The non-partisan Fiscal Policy Institute provides a picture of the dire circumstances of New York’s less favored classes:  

  • Unemployment averaged 811,000 in 2010, up 90 percent compared to 2007. A total of 1.3 million are either unemployed, discouraged and have dropped out of the labor force, or are under-employed (working part-time but who want and need full-time work).
  • Food stamp rolls statewide have increased by one million, a 60 percent increase, over the past three years.
  • One million New Yorkers lost employer-provided health insurance in 2009, five percent of the state’s population.
  • Medicaid rolls have grown by 18 percent in the last three years, with a 25 percent increase outside of New York City. Four of every ten New York children rely on Medicaid for health coverage.
  • New York State’s poverty rate increased from 14.2 to 15.8 percent in 2009, the greatest single-year increase in the past 30 years except for 1991. This means that the number of New Yorkers in poverty rose from 2.7 million to over 3 million in 2009.

It was in response to such trends that New York instituted a personal income tax surcharge on top earners. Before the surcharge was instituted, the highest tax rate, for all income over $40,000, was 6.85 percent. The surcharge added another 1 percent to earnings over $200,000 for individuals and $300,000 for families. The Democratic-led New York State Assembly had the votes and the will to extend the surcharge, but not so the Senate—and with Andrew Cuomo’s opposition, the tax was DOA.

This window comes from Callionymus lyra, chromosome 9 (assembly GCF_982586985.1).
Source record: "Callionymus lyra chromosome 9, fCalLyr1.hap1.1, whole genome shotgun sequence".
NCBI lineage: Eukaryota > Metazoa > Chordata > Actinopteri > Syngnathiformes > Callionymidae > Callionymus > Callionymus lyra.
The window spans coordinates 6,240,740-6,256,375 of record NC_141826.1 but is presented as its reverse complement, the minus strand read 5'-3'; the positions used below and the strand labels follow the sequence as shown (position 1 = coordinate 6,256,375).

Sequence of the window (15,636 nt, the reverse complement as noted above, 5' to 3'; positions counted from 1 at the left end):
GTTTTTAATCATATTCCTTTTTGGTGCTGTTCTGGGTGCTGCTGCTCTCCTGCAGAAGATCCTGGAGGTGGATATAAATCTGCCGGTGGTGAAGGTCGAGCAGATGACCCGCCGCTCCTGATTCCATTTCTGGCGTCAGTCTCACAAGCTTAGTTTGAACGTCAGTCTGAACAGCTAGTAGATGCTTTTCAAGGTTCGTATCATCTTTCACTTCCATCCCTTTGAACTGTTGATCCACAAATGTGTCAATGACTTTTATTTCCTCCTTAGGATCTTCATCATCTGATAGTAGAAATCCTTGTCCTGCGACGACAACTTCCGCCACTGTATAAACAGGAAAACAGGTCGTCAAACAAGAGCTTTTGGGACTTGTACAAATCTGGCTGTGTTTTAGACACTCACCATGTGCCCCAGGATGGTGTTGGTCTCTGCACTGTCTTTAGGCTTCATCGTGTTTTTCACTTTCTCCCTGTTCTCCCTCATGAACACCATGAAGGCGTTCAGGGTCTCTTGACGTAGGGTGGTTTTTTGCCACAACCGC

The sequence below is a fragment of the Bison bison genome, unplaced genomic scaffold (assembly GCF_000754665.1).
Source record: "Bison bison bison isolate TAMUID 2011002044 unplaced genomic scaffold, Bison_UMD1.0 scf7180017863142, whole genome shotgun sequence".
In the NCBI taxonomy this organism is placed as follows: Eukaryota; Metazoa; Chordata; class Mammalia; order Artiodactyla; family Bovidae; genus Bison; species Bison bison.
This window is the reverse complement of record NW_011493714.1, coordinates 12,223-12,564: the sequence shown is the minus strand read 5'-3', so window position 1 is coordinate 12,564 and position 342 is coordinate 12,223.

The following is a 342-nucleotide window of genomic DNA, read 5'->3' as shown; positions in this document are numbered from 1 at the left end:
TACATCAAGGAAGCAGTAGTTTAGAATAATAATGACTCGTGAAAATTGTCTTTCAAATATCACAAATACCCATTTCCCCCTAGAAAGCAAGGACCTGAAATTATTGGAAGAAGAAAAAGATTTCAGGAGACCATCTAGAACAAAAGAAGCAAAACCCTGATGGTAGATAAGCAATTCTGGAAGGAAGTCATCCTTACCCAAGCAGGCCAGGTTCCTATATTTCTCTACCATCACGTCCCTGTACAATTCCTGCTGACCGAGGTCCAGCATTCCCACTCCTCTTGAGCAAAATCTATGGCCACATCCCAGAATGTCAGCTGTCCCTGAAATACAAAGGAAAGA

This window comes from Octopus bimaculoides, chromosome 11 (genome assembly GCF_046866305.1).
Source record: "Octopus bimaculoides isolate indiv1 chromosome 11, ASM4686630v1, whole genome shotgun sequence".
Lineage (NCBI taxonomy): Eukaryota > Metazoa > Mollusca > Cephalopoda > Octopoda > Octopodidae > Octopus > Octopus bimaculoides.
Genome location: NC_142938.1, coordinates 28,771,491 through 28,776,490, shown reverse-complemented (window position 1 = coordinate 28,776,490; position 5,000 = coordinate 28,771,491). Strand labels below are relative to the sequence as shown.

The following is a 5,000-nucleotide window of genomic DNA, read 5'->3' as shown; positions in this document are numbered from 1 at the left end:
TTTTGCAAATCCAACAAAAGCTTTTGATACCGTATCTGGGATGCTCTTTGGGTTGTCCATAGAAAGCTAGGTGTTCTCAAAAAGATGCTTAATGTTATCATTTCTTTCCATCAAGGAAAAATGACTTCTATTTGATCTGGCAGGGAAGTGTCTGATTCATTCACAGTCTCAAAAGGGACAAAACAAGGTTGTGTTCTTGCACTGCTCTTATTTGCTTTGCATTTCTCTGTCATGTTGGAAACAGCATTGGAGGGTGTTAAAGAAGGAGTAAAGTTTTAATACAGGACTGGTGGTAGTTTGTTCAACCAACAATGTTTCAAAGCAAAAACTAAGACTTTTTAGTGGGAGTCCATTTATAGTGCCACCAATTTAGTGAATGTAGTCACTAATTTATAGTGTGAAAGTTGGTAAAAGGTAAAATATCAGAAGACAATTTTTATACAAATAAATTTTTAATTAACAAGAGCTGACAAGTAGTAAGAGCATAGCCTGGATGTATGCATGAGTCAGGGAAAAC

The surcharge already runs through December 31, 2011 before it expires, so according to the Fiscal Policy Institute, it would increase the state’s revenues by about $1 billion for the coming state fiscal year, which begins on April 1, 2011 and runs through March. “But extending the surcharge for 2012 and 2013 would add at least $5 billion in the state’s fiscal year 2012-2013,” the Institute reports, “and would be an important counterweight to the additional cuts in essential services that would be necessary that year if the economic recovery does not accelerate and the states’ revenue systems do not rebound.” In the Institute’s analysis: